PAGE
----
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The following interview with Greg Mortenson, author of Three Cups of Tea (the book has become required reading for our senior military commanders and Special Forces in Afghanistan), points out the value of listening to one's intuition. 



What might the people who live in northeastern Pakistan or Afghanistan's Wakhan Corrider impart to those of us in the developed world?


We can learn intergenerational dialogue from them.  I visit schools and ask students how many of them have spent significant time talking to their grandparents, and in the United States the average is 10 percent or less.  Pose the same questions in a school in rural Afghanistan or Pakistan, and 90 percent or more of the kids put their hands up. ... In the West, we've become too linear and logical and strategic, and we've lost some of our intutitive ability.  We turn on the light.  We turn up the heat.  We turn on the stove.  We're in complete control of our physical environment.  We know we're probably not going to step on a landmine out on the street.  But millions of kids and adult around the world have no such control.  Theyr'e forced to look inside themselves and develop their intuition.... I have tremendous respect for the intuitive skills that people in very impoverished areas have.*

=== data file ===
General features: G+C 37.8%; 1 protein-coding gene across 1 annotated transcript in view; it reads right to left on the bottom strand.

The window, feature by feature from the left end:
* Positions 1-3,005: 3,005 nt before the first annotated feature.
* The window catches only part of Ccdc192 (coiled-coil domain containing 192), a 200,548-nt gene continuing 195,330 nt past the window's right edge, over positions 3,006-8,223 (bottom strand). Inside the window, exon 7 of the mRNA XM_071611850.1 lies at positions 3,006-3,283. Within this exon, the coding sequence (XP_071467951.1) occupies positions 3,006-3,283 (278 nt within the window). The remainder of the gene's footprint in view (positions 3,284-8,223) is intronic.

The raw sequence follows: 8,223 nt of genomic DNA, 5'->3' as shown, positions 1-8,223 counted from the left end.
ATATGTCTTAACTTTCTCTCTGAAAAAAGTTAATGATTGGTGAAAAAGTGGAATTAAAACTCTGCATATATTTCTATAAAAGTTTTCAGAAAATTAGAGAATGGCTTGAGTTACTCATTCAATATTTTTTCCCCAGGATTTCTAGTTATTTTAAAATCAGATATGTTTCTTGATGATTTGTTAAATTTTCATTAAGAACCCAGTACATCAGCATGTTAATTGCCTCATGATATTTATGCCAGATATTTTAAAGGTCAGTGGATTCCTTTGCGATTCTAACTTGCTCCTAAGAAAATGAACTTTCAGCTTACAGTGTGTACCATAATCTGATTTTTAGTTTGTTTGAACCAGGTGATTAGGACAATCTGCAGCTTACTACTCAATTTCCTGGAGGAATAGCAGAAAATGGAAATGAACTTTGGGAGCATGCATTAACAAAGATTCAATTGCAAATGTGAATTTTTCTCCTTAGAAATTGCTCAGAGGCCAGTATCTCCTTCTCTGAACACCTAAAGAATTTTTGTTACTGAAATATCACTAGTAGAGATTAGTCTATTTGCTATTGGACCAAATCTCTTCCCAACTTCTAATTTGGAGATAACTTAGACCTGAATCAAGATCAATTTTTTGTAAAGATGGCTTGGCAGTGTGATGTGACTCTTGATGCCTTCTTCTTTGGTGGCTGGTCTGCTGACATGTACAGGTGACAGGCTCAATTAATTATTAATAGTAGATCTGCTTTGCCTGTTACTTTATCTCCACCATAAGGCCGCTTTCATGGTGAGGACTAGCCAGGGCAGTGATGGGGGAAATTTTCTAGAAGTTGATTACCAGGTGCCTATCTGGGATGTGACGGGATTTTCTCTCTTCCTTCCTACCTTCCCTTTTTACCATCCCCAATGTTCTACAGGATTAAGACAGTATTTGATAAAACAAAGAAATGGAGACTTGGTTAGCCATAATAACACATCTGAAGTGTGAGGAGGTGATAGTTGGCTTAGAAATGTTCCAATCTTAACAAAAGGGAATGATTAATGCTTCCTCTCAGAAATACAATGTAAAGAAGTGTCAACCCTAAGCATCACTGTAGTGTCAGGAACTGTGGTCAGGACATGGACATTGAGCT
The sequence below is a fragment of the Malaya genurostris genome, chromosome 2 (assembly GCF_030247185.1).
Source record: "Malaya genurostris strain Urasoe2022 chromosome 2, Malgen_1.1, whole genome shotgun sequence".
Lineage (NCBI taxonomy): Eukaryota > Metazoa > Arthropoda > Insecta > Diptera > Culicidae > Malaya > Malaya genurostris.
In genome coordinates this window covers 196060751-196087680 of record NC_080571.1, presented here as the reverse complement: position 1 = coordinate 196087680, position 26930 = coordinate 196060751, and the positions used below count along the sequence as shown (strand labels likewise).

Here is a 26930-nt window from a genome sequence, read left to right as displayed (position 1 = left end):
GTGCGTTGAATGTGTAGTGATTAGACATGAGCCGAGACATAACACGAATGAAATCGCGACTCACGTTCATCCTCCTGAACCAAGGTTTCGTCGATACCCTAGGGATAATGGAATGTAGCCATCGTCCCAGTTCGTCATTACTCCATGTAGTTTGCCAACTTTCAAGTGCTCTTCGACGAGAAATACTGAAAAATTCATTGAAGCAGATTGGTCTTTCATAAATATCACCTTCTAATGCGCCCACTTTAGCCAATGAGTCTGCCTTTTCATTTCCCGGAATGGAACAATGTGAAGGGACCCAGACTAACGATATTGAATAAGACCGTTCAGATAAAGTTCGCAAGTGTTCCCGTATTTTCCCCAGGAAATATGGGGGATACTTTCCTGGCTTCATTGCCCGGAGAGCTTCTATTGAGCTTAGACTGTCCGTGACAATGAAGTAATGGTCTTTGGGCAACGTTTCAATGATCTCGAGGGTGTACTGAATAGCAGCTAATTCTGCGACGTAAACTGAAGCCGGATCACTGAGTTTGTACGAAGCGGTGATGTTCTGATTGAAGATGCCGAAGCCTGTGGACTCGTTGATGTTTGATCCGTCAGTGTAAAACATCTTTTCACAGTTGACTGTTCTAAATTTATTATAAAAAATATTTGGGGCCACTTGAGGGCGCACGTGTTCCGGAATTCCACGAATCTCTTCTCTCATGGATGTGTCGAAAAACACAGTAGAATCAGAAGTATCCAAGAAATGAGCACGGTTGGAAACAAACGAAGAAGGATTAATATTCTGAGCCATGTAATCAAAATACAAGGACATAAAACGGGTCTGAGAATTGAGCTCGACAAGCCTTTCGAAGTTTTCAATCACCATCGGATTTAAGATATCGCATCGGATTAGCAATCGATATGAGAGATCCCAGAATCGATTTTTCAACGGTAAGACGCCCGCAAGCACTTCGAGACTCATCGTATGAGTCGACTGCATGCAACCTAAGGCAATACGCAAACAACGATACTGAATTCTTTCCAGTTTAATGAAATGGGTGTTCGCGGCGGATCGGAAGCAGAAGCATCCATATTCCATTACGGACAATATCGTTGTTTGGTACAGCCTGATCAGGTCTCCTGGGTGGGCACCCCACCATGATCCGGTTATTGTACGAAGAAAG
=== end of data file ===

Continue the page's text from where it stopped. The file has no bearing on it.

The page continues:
*Kalbacker, W. Greg Mortenson: A chance encounter with a Pakistani village elder turned this mountain climber and best-selling author into an educator. The Rotarian. Vol. 188. No. 10. P. 42.


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Thank you, my love.

DRAFT: This module has unpublished changes.